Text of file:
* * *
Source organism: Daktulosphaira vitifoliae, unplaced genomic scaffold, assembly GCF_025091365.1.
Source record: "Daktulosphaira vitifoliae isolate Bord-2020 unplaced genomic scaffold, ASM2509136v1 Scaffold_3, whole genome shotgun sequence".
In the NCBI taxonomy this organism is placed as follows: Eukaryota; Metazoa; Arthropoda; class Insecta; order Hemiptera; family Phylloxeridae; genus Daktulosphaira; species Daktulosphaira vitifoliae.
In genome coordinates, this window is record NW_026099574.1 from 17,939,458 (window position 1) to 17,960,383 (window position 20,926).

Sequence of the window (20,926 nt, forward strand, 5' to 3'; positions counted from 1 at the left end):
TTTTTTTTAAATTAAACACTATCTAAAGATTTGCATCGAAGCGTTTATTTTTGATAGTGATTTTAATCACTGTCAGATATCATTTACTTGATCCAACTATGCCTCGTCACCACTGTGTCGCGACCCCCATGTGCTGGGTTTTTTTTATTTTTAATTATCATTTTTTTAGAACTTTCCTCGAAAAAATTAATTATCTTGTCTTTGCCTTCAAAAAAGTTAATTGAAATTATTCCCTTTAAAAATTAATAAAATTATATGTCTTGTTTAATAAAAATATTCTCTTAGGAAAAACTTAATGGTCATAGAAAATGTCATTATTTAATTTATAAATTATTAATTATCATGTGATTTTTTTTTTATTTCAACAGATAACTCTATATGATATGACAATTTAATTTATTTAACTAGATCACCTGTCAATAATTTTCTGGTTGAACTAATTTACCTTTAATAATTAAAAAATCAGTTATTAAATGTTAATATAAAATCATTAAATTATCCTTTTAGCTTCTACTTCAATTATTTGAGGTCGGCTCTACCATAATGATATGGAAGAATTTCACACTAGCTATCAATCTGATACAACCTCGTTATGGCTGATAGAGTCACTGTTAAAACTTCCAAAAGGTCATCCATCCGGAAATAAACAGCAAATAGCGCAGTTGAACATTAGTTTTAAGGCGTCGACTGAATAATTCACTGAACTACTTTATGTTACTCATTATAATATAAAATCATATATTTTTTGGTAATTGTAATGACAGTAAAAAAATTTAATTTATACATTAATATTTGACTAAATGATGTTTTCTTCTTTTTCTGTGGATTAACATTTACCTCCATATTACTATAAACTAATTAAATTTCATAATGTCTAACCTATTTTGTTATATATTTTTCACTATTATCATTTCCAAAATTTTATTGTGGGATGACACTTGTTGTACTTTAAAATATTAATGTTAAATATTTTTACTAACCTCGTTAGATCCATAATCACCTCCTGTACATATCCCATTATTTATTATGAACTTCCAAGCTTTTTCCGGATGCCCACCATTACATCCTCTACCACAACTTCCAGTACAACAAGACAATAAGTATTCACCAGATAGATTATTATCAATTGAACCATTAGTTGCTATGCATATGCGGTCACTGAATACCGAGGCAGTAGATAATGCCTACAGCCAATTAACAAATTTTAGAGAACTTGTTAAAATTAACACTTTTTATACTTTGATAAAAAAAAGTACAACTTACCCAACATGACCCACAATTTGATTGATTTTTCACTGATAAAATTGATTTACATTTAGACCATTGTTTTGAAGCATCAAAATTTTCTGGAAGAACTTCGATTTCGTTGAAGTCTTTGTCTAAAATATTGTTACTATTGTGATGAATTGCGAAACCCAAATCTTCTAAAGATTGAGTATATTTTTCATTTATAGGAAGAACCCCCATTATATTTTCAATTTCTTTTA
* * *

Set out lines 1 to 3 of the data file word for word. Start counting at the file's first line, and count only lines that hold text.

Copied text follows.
Source organism: Daktulosphaira vitifoliae, unplaced genomic scaffold, assembly GCF_025091365.1.
Source record: "Daktulosphaira vitifoliae isolate Bord-2020 unplaced genomic scaffold, ASM2509136v1 Scaffold_3, whole genome shotgun sequence".
In the NCBI taxonomy this organism is placed as follows: Eukaryota; Metazoa; Arthropoda; class Insecta; order Hemiptera; family Phylloxeridae; genus Daktulosphaira; species Daktulosphaira vitifoliae.